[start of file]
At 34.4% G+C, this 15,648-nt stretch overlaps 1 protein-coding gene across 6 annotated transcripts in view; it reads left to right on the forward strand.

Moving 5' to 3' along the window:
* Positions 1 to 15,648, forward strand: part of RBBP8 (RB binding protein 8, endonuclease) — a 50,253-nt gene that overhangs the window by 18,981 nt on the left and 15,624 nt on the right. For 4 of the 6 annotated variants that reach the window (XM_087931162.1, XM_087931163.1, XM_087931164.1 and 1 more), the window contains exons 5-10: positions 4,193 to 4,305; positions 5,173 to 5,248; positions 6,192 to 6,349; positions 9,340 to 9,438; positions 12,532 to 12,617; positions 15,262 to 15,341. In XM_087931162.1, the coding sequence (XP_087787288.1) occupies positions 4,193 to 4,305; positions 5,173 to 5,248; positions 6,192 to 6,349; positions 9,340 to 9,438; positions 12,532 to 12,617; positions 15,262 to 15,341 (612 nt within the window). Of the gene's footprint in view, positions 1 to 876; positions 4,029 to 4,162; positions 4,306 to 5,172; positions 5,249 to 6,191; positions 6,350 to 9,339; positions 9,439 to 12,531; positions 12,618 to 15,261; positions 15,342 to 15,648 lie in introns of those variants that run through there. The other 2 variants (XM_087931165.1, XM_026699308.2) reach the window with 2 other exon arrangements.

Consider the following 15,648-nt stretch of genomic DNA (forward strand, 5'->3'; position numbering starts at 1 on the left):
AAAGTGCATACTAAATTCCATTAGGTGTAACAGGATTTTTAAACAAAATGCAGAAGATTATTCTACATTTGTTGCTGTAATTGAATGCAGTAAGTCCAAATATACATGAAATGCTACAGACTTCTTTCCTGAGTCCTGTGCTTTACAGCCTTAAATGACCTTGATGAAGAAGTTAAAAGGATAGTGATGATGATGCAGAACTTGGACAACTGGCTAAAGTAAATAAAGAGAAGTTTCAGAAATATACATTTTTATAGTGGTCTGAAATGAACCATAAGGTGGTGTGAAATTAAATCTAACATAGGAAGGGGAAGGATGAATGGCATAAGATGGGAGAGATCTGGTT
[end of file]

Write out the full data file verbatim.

At 34.4% G+C, this 15,648-nt stretch overlaps 1 protein-coding gene across 6 annotated transcripts in view; it reads left to right on the forward strand.

Moving 5' to 3' along the window:
* Positions 1 to 15,648, forward strand: part of RBBP8 (RB binding protein 8, endonuclease) — a 50,253-nt gene that overhangs the window by 18,981 nt on the left and 15,624 nt on the right. For 4 of the 6 annotated variants that reach the window (XM_087931162.1, XM_087931163.1, XM_087931164.1 and 1 more), the window contains exons 5-10: positions 4,193 to 4,305; positions 5,173 to 5,248; positions 6,192 to 6,349; positions 9,340 to 9,438; positions 12,532 to 12,617; positions 15,262 to 15,341. In XM_087931162.1, the coding sequence (XP_087787288.1) occupies positions 4,193 to 4,305; positions 5,173 to 5,248; positions 6,192 to 6,349; positions 9,340 to 9,438; positions 12,532 to 12,617; positions 15,262 to 15,341 (612 nt within the window). Of the gene's footprint in view, positions 1 to 876; positions 4,029 to 4,162; positions 4,306 to 5,172; positions 5,249 to 6,191; positions 6,350 to 9,339; positions 9,439 to 12,531; positions 12,618 to 15,261; positions 15,342 to 15,648 lie in introns of those variants that run through there. The other 2 variants (XM_087931165.1, XM_026699308.2) reach the window with 2 other exon arrangements.

Consider the following 15,648-nt stretch of genomic DNA (forward strand, 5'->3'; position numbering starts at 1 on the left):
AAAGTGCATACTAAATTCCATTAGGTGTAACAGGATTTTTAAACAAAATGCAGAAGATTATTCTACATTTGTTGCTGTAATTGAATGCAGTAAGTCCAAATATACATGAAATGCTACAGACTTCTTTCCTGAGTCCTGTGCTTTACAGCCTTAAATGACCTTGATGAAGAAGTTAAAAGGATAGTGATGATGATGCAGAACTTGGACAACTGGCTAAAGTAAATAAAGAGAAGTTTCAGAAATATACATTTTTATAGTGGTCTGAAATGAACCATAAGGTGGTGTGAAATTAAATCTAACATAGGAAGGGGAAGGATGAATGGCATAAGATGGGAGAGATCTGGTT